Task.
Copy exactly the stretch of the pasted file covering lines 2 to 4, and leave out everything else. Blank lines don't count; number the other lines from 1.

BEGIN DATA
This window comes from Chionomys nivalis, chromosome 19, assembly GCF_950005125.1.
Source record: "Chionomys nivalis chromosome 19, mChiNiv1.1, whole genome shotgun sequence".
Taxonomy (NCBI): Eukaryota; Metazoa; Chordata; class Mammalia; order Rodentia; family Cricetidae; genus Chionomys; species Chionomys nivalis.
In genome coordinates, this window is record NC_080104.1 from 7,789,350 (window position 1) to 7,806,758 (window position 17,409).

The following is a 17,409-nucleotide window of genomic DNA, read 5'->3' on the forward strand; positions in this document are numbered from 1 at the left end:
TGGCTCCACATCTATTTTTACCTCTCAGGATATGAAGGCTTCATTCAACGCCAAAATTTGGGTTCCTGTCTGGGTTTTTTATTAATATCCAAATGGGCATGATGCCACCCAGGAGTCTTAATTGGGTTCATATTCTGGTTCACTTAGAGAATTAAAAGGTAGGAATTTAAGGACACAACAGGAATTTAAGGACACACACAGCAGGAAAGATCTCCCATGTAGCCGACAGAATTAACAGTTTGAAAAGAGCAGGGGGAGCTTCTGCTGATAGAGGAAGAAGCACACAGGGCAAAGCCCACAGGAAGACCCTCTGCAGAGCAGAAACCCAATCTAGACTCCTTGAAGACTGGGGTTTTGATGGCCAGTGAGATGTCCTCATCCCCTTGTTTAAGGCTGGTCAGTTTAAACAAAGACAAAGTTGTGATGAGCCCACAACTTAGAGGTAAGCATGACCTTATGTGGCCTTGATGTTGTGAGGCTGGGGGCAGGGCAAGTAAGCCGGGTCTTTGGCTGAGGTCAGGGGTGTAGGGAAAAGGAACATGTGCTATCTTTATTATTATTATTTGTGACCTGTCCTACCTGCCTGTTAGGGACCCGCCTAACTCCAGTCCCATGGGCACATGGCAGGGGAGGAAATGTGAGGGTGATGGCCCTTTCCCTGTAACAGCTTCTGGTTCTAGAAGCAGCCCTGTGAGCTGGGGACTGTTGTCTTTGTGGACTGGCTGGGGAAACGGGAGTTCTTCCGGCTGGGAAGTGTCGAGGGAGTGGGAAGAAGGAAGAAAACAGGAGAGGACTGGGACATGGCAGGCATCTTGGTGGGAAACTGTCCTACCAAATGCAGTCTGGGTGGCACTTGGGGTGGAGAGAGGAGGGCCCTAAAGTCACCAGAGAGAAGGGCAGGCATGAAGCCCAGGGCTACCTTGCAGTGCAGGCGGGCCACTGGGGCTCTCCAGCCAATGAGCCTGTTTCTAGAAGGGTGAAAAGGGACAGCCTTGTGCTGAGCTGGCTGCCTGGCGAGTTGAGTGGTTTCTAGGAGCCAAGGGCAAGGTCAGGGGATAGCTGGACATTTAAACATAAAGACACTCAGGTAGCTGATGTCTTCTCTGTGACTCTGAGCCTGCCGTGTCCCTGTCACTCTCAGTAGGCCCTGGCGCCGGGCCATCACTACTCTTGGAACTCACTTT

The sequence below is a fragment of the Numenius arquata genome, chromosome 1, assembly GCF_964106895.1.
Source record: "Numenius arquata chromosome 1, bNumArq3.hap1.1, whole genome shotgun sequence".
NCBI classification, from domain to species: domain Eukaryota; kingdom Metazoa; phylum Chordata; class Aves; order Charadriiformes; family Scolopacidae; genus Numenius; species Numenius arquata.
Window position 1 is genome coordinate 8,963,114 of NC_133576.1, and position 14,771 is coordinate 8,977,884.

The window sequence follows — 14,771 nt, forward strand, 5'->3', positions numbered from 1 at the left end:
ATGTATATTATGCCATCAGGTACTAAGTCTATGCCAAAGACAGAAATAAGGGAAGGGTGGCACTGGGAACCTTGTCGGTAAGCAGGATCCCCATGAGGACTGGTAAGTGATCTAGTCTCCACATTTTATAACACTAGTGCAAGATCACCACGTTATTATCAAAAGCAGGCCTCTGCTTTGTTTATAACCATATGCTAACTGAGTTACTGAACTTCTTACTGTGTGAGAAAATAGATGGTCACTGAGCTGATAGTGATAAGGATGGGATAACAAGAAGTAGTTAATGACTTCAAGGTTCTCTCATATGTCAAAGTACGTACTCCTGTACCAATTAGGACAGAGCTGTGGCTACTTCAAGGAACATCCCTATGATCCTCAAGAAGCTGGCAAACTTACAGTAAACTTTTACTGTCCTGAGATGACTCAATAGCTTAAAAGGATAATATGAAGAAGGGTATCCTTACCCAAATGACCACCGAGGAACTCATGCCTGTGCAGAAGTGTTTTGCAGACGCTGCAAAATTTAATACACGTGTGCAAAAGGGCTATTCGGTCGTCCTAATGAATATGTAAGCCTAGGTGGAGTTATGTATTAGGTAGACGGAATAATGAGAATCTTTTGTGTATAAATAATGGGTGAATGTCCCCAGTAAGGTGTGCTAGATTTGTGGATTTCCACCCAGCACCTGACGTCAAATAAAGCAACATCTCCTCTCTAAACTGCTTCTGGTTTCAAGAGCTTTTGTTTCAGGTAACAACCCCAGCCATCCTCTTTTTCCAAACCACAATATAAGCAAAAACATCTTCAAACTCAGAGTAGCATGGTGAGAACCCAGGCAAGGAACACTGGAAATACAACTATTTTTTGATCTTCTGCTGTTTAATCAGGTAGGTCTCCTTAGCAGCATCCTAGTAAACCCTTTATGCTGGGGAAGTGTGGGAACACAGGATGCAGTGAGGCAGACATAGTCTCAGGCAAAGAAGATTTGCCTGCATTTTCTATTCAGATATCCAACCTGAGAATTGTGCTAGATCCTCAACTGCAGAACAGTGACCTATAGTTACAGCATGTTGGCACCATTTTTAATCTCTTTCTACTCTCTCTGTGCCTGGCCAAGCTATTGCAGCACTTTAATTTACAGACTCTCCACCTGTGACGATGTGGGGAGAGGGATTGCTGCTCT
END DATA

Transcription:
Source record: "Chionomys nivalis chromosome 19, mChiNiv1.1, whole genome shotgun sequence".
Taxonomy (NCBI): Eukaryota; Metazoa; Chordata; class Mammalia; order Rodentia; family Cricetidae; genus Chionomys; species Chionomys nivalis.
In genome coordinates, this window is record NC_080104.1 from 7,789,350 (window position 1) to 7,806,758 (window position 17,409).